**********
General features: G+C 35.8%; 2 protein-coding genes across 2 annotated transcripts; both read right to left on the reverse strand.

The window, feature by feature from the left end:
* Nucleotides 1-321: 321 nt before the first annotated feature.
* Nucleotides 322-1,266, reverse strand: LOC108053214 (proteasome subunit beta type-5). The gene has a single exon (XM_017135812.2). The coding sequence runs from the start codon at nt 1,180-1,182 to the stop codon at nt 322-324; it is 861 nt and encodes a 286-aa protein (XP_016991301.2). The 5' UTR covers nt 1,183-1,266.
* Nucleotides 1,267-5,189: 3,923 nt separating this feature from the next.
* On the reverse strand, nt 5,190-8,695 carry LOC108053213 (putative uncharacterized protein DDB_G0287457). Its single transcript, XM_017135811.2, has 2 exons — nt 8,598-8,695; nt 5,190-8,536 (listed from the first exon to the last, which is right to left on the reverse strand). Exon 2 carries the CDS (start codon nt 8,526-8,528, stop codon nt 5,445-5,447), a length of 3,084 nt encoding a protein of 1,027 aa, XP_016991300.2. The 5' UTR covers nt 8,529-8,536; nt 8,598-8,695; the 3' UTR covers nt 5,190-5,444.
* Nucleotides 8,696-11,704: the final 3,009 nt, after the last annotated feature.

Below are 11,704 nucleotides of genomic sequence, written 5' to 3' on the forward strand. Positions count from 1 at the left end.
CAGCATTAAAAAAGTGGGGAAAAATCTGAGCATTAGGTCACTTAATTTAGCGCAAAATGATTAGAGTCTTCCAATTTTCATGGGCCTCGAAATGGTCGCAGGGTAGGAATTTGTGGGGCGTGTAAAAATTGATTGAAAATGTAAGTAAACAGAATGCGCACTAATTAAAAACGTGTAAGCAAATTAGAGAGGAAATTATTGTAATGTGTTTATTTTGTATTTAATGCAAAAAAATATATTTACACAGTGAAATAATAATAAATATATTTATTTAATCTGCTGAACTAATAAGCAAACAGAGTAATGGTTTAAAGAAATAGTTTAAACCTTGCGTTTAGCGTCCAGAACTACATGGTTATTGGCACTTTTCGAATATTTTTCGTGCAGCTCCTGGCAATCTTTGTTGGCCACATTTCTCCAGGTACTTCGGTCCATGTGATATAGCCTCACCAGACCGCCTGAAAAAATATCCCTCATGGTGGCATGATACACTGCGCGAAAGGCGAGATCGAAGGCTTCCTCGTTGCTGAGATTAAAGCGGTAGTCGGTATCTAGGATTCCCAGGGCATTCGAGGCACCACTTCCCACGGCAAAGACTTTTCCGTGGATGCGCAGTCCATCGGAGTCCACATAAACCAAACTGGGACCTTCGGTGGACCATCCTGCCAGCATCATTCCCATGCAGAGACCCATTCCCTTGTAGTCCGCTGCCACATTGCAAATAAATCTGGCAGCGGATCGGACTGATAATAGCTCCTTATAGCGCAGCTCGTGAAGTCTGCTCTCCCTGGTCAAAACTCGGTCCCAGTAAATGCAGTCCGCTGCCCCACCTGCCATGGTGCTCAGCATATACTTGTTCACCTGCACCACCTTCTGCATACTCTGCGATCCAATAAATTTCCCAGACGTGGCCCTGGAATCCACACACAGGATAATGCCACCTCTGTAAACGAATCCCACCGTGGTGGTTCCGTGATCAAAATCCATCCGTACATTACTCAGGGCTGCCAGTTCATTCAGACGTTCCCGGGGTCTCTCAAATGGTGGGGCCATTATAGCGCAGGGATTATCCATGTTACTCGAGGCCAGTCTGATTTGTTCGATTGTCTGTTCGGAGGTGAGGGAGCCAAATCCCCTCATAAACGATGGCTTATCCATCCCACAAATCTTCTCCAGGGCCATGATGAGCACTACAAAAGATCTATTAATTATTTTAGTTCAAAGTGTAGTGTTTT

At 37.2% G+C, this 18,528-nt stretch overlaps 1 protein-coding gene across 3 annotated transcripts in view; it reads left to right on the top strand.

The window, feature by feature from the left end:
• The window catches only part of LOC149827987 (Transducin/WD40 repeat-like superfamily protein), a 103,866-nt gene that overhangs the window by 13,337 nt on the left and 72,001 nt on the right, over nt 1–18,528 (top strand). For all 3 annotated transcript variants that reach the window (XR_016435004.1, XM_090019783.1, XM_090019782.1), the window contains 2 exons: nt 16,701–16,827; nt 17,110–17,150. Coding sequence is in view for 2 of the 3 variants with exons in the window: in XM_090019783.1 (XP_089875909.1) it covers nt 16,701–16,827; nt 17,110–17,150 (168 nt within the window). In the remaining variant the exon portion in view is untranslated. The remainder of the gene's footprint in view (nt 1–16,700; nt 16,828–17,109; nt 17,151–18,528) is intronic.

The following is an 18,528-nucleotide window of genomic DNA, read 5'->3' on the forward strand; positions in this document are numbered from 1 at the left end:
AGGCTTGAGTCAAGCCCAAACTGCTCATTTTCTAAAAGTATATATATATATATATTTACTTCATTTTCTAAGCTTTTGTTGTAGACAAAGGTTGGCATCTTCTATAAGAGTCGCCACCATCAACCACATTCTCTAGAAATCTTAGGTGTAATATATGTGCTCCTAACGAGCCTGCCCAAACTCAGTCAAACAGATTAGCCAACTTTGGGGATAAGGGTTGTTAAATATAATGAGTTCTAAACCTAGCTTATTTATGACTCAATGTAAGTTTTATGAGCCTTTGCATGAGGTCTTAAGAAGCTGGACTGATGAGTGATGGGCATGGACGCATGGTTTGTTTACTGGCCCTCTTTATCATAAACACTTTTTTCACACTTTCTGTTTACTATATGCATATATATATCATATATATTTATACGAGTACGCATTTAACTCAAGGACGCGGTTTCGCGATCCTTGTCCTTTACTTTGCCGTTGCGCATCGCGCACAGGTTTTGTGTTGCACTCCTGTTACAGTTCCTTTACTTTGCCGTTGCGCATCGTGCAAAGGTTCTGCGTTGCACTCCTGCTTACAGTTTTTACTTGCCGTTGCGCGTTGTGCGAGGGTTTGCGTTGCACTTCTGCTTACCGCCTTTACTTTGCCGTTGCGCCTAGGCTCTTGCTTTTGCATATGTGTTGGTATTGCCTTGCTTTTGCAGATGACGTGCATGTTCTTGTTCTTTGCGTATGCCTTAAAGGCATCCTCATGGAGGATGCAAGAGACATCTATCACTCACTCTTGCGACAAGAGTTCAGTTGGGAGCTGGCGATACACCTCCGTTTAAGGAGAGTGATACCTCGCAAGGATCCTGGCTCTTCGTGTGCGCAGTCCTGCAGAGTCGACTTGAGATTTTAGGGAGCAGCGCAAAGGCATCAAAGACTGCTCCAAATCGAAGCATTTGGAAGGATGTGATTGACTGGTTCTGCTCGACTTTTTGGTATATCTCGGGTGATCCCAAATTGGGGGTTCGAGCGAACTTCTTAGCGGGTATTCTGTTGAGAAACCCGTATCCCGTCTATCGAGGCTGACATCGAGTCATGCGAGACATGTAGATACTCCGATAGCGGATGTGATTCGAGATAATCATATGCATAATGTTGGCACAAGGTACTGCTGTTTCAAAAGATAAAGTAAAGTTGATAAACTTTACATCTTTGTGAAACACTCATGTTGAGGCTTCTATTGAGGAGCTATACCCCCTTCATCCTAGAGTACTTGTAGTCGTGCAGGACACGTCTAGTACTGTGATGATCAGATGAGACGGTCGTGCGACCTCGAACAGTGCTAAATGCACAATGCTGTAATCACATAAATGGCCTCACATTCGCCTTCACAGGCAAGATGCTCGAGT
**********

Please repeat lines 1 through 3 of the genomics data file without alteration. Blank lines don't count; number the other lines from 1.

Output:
General features: G+C 35.8%; 2 protein-coding genes across 2 annotated transcripts; both read right to left on the reverse strand.

The window, feature by feature from the left end:
* Nucleotides 1-321: 321 nt before the first annotated feature.